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A Russian cosmonaut will make the longest golf drive ever when he hits a shot on a spacewalk outside the international space station.
But Pavel Vinogradov won’t score a black hole-in-one or hit a bunker on the moon when he leaves the celestial clubhouse.
Instead he will send the ball flying into orbit around the Earth for up to four years before it burns up in the atmosphere.
The stunt – part of a publicity campaign for a golfing company – has caused consternation at space station partners Nasa.
They fear the shot could damage the space station’s fragile solar panels that power it.
And some believe the ball, flying at six miles a second, would become a deadly missile threatening to hit the space station like a bullet on future orbits.
A cosmonaut has already practised the shot on the ground. And Vinogradov is confident he can perform it without danger to the space station or astronauts during one of his spacewalks in September.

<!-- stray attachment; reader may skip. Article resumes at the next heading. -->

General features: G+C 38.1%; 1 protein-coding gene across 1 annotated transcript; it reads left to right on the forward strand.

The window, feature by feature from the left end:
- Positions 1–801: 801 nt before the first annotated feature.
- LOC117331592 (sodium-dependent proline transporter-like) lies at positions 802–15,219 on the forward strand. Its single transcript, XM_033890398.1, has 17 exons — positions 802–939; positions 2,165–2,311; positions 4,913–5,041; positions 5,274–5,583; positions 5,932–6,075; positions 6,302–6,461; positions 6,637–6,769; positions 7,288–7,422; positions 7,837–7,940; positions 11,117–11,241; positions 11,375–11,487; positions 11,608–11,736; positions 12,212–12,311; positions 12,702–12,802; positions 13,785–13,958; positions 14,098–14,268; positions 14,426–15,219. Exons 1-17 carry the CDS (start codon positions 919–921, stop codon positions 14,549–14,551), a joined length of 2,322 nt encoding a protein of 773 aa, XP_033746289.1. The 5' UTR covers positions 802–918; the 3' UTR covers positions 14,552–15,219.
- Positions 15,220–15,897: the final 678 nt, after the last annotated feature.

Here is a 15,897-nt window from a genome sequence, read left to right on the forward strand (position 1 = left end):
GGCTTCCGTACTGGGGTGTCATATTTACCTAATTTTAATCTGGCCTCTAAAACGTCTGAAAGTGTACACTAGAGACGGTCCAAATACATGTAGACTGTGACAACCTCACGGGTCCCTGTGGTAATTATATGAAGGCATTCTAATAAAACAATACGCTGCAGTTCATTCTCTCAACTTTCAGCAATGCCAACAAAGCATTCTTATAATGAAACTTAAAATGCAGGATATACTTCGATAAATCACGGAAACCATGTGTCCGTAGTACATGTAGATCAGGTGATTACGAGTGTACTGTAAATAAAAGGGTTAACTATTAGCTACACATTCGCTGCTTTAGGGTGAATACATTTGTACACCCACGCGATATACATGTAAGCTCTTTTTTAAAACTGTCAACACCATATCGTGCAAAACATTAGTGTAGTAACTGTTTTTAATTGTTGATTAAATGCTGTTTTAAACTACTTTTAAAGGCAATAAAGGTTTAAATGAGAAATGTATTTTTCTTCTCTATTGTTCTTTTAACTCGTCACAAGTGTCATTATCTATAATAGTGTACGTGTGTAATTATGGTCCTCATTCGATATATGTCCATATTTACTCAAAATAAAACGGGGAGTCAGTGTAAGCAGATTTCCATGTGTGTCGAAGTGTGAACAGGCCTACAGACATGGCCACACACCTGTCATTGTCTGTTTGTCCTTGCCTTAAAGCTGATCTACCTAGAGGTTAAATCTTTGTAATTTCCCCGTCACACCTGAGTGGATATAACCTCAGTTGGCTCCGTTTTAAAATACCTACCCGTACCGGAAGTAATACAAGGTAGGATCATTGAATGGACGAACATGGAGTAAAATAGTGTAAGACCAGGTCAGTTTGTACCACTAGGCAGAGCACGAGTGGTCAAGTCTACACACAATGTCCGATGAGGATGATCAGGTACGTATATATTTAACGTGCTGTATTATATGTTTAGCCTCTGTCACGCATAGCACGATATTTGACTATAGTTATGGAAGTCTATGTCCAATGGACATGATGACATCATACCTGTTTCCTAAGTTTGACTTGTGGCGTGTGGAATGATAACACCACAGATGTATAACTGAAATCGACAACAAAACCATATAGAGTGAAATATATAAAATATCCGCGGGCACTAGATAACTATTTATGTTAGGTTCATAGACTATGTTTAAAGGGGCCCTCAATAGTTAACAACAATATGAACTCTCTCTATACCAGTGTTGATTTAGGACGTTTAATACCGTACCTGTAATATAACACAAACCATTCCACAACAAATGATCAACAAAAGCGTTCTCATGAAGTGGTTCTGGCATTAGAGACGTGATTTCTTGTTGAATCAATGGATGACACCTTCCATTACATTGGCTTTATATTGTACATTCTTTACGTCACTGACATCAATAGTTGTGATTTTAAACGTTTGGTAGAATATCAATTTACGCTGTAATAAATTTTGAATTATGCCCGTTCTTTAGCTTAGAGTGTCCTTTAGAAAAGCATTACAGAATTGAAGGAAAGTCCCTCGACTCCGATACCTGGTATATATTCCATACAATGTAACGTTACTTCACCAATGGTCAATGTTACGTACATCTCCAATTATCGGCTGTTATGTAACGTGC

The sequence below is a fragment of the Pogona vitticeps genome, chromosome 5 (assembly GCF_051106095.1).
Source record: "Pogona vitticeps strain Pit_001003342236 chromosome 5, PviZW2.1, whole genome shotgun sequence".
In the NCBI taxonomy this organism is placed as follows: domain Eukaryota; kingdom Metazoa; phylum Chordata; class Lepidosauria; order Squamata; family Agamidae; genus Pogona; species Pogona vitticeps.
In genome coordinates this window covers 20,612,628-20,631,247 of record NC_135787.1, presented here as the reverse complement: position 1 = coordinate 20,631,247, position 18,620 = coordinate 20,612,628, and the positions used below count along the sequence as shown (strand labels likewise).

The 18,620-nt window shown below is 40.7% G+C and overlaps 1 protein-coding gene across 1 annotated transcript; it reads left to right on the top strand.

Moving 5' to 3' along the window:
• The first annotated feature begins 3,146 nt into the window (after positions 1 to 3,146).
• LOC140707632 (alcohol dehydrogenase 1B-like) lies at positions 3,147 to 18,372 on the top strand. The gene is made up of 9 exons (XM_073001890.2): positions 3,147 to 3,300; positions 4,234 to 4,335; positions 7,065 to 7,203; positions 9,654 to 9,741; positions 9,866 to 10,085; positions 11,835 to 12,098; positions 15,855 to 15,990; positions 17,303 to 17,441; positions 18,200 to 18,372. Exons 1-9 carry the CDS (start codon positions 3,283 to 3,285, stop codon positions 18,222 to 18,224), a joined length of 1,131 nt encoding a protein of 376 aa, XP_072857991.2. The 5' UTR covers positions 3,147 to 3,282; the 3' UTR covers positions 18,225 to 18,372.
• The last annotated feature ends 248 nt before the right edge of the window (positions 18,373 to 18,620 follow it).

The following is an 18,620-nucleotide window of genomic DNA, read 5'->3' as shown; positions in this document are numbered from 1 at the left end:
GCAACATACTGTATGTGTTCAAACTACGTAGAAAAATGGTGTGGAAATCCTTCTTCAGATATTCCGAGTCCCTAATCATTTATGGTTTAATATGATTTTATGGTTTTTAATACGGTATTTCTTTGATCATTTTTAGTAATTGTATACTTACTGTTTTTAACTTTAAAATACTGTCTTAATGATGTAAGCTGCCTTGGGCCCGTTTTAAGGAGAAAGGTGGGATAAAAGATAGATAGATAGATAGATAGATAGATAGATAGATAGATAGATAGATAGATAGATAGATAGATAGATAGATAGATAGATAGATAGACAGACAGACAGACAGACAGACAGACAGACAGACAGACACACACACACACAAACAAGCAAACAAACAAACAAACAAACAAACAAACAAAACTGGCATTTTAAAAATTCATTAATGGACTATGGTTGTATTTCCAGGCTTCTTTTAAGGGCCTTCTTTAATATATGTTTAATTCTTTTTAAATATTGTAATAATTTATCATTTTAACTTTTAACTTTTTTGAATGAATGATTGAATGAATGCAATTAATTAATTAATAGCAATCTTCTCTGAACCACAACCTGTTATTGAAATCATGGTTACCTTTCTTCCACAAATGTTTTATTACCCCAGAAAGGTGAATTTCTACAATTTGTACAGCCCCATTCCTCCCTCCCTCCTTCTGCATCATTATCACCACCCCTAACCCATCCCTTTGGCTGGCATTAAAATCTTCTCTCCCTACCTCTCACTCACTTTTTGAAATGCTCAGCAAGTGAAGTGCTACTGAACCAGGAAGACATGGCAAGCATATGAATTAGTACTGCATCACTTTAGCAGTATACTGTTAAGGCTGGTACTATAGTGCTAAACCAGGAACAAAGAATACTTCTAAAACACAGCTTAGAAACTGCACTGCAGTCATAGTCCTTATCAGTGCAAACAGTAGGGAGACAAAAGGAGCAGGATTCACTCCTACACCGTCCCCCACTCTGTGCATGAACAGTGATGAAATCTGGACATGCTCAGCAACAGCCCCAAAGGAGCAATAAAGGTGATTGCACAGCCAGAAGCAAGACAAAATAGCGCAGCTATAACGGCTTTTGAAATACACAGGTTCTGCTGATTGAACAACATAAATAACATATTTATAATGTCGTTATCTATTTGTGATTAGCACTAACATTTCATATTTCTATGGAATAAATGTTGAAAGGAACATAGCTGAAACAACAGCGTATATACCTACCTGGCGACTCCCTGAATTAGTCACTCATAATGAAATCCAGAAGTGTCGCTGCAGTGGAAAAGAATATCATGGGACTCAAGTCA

A special tee to hold the ball in the weightlessness of space has been built for the shot which Vinogradov will make with a six-iron drive.
It will be attached to a Russian section of the station.
His gold-plated club has been forged from the same material as the orbiting outpost.
The golf stunt was agreed between the Russian space agency and Canadian golf company Element 21.
A Nasa spokesman said yesterday: “We know about what they would like to do and are actively gathering data to do the proper analysis to make sure the crew and station itself will be safe.”
The shot will not be the first extra-terrestrial game of golf. In 1971, Apollo astronaut Alan Shephard ended a Moon walk by driving two balls for miles across the lunar surface.

© Paul Sutherland. Unauthorised reproduction forbidden.

Paul Sutherland

Paul Sutherland

I have been a professional journalist for nearly 40 years. I write regularly for science magazines including BBC Sky at Night magazine, BBC Focus, Astronomy Now and Popular Astronomy. I have also authored three books on astronomy and contributed to others.
Paul Sutherland

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Paul Sutherland

I have been a professional journalist for nearly 40 years. I write regularly for science magazines including BBC Sky at Night magazine, BBC Focus, Astronomy Now and Popular Astronomy. I have also authored three books on astronomy and contributed to others.

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